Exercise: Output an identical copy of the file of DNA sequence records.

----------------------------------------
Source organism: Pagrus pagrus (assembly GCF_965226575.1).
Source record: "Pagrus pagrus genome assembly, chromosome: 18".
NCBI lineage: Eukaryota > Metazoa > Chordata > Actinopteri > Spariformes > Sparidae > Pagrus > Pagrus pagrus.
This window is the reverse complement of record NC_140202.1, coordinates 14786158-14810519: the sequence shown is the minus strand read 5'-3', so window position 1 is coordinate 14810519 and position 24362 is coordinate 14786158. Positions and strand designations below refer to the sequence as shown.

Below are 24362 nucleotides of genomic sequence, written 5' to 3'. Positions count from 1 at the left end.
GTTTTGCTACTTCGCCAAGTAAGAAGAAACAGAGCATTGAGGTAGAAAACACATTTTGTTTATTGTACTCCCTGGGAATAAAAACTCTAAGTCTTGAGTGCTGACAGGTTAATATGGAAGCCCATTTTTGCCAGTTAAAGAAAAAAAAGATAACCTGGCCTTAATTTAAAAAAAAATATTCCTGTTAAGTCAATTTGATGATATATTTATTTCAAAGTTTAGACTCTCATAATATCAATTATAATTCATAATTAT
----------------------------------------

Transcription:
Source organism: Pagrus pagrus (assembly GCF_965226575.1).
Source record: "Pagrus pagrus genome assembly, chromosome: 18".
NCBI lineage: Eukaryota > Metazoa > Chordata > Actinopteri > Spariformes > Sparidae > Pagrus > Pagrus pagrus.
This window is the reverse complement of record NC_140202.1, coordinates 14786158-14810519: the sequence shown is the minus strand read 5'-3', so window position 1 is coordinate 14810519 and position 24362 is coordinate 14786158. Positions and strand designations below refer to the sequence as shown.

Below are 24362 nucleotides of genomic sequence, written 5' to 3'. Positions count from 1 at the left end.
GTTTTGCTACTTCGCCAAGTAAGAAGAAACAGAGCATTGAGGTAGAAAACACATTTTGTTTATTGTACTCCCTGGGAATAAAAACTCTAAGTCTTGAGTGCTGACAGGTTAATATGGAAGCCCATTTTTGCCAGTTAAAGAAAAAAAAGATAACCTGGCCTTAATTTAAAAAAAAATATTCCTGTTAAGTCAATTTGATGATATATTTATTTCAAAGTTTAGACTCTCATAATATCAATTATAATTCATAATTAT